Factors behind passivity
Both SAARC and BIMSTEC are completely inactive at the moment as people from all countries are talking about how the two blocs could shape the future of South Asia if they worked towards the development of the region.
In a meeting of SAARC health ministers, Indian Prime Minister Narendra Modi had talked about free entry to health workers from SAARC nations and an air ambulance service which would be helpful as it would help each other in times of need.
On March 15, 2020, Modi had also talked to leaders of SAARC nations about revitalising the bloc. But, the talk never materialised as even a talk of an emergency fund to help during the pandemic faded away as the pandemic spread across South Asia.
Simkhada feels that SAARC and BIMSTEC have failed to live up to their ideals during a time when the countries needed them the most.
“These blocs in South Asia are hardly effective,” he says.
Simkhada says three factors play a huge role in a bloc to be effective. The most important factor is the belief that the bloc will help the respective country. The second he says is the formation of a secretariat which includes members from all the countries. Lastly, he says that the leadership of the bloc should be given to a person who is not selfish and wants to create a change in a region.
Last week, in a public programme, Prime Minister KP Sharma Oli stated how SAARC was no longer relevant. As SAARC has not been able to hold a meeting and with India not willing to go to Islamabad in Pakistan for the meeting, Oli also said Nepal would be more than willing to host the meeting.
BIMSTEC, like SAARC, is in a similar state. A minister-level meeting was held in April, but officials say that the coronavirus pandemic was not discussed in the meeting.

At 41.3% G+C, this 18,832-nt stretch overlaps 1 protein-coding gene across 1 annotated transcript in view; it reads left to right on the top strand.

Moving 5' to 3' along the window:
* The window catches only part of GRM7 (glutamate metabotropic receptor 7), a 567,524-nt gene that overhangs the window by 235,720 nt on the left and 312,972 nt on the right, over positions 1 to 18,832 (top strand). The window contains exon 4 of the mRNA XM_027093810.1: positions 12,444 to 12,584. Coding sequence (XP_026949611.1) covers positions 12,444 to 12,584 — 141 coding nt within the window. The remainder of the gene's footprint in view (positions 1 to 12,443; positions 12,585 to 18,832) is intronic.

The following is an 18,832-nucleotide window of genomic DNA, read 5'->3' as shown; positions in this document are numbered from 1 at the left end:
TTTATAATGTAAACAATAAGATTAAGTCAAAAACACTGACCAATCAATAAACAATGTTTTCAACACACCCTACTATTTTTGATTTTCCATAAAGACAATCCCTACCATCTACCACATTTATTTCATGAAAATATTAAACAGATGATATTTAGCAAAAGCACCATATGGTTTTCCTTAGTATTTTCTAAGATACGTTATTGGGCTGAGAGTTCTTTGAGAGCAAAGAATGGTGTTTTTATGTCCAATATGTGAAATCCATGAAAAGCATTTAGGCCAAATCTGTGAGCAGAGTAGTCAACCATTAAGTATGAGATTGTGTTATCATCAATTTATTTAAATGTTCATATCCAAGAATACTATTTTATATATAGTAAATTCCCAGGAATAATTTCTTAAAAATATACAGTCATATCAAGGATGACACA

Other blocs around the world have been conducting these seminars online while some have been doing it in person where they discussed new projects.
Sapkota from the IFA blames local tensions between countries in the region for both SAARC and BIMSTEC being ineffective.
“The manner in which South Asia has handled the pandemic is shocking,” says Sapkota.
Both SAARC and BIMSTEC had not been as active even before the coronavirus pandemic. The pandemic, according to experts, has almost killed an already bruised blocs as BIMSTEC has not had a seminar for the past three years. SAARC’s state is even worse as the last SAARC summit was held in 2014.
China’s new role
As the two blocs have failed, China has tried to step up and help South Asian nations in times of need. In the past year, China has talked about combatting the pandemic together with Nepal, Sri Lanka, Afghanistan, Pakistan and Bangladesh. China, which has been helping these nations financially, has been talking about an emergency storage plant for vaccines. But, for that to happen, the countries need to be a bit proactive and cooperate with China, says Sapkota.
“China wants to help. But, with India and China tussling with each other, other countries haven’t been able to support China in this initiative fully,” he says. DN